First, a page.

And that pressure is understandable. America is fighting a new kind of war—on land, at sea, and in the air; seemingly everywhere on earth at once. And at this early date, it is still scrambling desperately to figure out how to do it. Our natural resources and national wealth are considerable, but certainly not limitless; every ton of steel that is put into new submarine construction is a ton of steel that won’t be available to build a new aircraft carrier, or a new bomber, or a new tank. So, the Silent Service is fighting not just its country’s enemy, but also fighting to demonstrate its basic viability in modern warfare. It has no tradition to fall back on; it can point to precisely zero previous successful submarine campaigns in all of history to bolster its case.

And this simple fact must be acknowledged:  it hasn’t exactly done a great job of it so far. So many near misses. So few emblematic successes. So many boats limping home with scarred hulls and mangled masts—with nothing to show for it. Perhaps—as the sentiment is already beginning to take hold in Washington—perhaps those tons of steel slated for submarines might be put to better use elsewhere. And perhaps you men with the gold and silver dolphin insignia on your chests can better serve by focusing on fishing up downed aviators, by transporting special forces—by, you know, supporting the real warriors.

Do better. Or else.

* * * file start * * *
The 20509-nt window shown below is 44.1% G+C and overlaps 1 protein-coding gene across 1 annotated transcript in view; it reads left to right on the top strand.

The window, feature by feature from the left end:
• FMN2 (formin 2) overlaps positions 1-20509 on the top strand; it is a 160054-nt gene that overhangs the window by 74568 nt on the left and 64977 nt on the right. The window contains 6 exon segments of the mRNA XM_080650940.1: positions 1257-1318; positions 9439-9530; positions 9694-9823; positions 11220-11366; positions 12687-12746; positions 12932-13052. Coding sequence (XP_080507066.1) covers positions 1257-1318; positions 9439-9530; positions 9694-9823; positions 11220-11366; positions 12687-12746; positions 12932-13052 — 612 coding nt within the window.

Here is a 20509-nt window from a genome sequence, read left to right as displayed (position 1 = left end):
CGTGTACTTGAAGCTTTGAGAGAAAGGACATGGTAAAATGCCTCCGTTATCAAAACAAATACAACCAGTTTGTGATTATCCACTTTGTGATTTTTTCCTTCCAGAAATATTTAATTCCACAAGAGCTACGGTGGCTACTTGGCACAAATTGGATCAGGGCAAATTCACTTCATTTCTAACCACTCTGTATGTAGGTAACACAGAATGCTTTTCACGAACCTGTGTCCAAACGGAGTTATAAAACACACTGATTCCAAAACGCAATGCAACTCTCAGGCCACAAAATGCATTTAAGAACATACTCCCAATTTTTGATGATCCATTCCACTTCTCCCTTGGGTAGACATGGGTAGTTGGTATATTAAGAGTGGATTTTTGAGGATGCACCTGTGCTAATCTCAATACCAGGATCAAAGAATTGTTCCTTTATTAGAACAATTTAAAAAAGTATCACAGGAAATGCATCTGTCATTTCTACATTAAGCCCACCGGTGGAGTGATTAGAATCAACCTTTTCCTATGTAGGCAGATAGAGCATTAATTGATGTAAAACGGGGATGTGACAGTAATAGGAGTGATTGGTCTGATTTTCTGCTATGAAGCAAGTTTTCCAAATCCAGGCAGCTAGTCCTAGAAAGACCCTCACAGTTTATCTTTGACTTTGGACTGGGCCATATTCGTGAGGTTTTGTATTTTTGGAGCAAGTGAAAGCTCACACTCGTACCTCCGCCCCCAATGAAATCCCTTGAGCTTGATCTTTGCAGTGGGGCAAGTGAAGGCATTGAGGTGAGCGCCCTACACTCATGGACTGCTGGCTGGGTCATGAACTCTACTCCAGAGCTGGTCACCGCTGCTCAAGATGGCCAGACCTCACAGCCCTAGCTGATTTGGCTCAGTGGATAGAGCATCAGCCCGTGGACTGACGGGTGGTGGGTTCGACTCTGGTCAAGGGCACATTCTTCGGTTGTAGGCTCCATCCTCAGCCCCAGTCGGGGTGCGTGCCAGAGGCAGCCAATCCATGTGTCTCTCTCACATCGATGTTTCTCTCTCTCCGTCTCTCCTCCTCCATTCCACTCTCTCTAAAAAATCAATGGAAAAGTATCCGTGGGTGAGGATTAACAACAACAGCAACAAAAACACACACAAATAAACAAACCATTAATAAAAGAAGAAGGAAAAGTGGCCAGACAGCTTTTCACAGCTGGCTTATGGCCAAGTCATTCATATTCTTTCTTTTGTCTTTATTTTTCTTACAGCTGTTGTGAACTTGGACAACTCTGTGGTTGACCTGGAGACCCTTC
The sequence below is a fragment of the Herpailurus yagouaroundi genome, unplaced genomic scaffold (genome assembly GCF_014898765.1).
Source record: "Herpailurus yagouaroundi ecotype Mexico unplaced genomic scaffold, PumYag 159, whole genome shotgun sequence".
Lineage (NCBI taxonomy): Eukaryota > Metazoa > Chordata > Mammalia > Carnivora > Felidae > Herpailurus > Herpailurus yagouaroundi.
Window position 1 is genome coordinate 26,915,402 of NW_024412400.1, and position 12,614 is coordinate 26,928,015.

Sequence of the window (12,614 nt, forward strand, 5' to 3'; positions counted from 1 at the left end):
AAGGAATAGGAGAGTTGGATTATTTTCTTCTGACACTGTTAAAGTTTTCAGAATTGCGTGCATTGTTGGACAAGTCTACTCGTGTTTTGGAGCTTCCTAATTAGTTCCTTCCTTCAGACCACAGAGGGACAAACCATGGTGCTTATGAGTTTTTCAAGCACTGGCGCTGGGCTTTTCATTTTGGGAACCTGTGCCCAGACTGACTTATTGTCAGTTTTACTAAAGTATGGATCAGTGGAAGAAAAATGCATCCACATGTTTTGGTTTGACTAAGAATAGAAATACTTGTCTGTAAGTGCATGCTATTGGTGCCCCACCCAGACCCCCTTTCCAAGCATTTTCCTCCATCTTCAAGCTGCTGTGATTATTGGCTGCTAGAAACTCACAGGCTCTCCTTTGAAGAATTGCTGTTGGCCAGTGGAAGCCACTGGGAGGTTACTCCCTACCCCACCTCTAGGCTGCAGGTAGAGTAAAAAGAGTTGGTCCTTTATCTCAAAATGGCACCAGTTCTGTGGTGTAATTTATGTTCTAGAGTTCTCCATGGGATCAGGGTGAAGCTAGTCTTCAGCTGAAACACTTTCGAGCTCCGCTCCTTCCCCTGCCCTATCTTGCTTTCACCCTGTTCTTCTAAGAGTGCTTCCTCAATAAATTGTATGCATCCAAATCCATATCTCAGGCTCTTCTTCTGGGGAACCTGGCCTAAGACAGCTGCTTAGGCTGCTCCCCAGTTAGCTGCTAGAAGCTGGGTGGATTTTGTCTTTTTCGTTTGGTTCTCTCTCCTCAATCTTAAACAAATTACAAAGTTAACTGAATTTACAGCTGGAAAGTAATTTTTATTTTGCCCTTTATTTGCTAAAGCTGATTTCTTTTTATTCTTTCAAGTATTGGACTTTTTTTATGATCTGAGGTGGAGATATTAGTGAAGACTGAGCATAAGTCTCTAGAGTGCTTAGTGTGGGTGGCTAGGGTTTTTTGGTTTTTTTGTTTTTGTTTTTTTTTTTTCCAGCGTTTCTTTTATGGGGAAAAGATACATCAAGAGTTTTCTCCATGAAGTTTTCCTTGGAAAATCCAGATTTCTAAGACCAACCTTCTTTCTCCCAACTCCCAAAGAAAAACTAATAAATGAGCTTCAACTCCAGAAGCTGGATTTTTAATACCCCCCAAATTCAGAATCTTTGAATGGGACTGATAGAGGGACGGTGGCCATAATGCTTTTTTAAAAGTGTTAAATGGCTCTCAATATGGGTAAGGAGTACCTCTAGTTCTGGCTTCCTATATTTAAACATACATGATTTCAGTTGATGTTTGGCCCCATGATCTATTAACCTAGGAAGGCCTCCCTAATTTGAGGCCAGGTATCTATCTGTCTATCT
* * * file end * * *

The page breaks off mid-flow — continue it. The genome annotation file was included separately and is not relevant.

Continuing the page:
08 February 2012

Turn 8: Accidents happen

1—7 February 1942

[On board USS Saury (SS-189), 4 February 1942, Marshall Islands Operating Area.]

“That was a hit. That had to be a hit!” The skipper turned from the periscope in disgust as he slammed a fist into his open palm. The massive merchantman he’d been watching so intently plodded serenely away—stubbornly (or obliviously) failing to sink, or even to acknowledge that she’d been under fire.


“I don't know, but I just watched that spread all the way into the side of the fattest maru in the Pacific. There is no way that was a miss! When we get back to Pearl I am marching straight up to ComSubPac and telling him what he can do with these torpedoes.”

The XO was silent for a moment, as the captain tersely gave maneuvering orders that he hoped would allow for another approach, another attack with their obviously flawed weapons. Then: “Are you sure we didn’t set the...”

His thought was cut off by the distant but distinct sound of a torpedo explosion. The two men stared at each other.

“What in hell was that?”